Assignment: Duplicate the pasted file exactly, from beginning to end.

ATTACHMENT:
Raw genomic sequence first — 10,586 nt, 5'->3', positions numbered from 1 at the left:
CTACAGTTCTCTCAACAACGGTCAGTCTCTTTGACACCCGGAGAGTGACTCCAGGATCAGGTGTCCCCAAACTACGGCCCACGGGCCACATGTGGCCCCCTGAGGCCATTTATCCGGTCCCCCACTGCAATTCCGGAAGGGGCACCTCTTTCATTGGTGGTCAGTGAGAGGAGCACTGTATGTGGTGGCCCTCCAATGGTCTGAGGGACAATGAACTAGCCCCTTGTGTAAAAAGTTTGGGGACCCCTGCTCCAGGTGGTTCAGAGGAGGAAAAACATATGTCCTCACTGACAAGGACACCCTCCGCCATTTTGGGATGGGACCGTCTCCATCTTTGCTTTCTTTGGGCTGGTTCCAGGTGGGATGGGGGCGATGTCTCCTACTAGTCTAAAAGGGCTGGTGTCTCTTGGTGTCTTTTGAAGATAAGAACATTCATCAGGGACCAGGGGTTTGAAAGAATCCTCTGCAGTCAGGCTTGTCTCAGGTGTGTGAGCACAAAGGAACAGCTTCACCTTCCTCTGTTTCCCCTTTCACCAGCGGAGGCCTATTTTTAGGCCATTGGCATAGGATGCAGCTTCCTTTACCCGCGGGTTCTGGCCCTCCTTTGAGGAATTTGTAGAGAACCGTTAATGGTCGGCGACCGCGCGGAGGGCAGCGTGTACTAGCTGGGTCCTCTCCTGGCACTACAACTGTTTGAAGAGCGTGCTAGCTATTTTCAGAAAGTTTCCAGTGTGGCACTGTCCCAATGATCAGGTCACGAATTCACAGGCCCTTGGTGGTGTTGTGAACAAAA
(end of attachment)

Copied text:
Raw genomic sequence first — 10,586 nt, 5'->3', positions numbered from 1 at the left:
CTACAGTTCTCTCAACAACGGTCAGTCTCTTTGACACCCGGAGAGTGACTCCAGGATCAGGTGTCCCCAAACTACGGCCCACGGGCCACATGTGGCCCCCTGAGGCCATTTATCCGGTCCCCCACTGCAATTCCGGAAGGGGCACCTCTTTCATTGGTGGTCAGTGAGAGGAGCACTGTATGTGGTGGCCCTCCAATGGTCTGAGGGACAATGAACTAGCCCCTTGTGTAAAAAGTTTGGGGACCCCTGCTCCAGGTGGTTCAGAGGAGGAAAAACATATGTCCTCACTGACAAGGACACCCTCCGCCATTTTGGGATGGGACCGTCTCCATCTTTGCTTTCTTTGGGCTGGTTCCAGGTGGGATGGGGGCGATGTCTCCTACTAGTCTAAAAGGGCTGGTGTCTCTTGGTGTCTTTTGAAGATAAGAACATTCATCAGGGACCAGGGGTTTGAAAGAATCCTCTGCAGTCAGGCTTGTCTCAGGTGTGTGAGCACAAAGGAACAGCTTCACCTTCCTCTGTTTCCCCTTTCACCAGCGGAGGCCTATTTTTAGGCCATTGGCATAGGATGCAGCTTCCTTTACCCGCGGGTTCTGGCCCTCCTTTGAGGAATTTGTAGAGAACCGTTAATGGTCGGCGACCGCGCGGAGGGCAGCGTGTACTAGCTGGGTCCTCTCCTGGCACTACAACTGTTTGAAGAGCGTGCTAGCTATTTTCAGAAAGTTTCCAGTGTGGCACTGTCCCAATGATCAGGTCACGAATTCACAGGCCCTTGGTGGTGTTGTGAACAAAA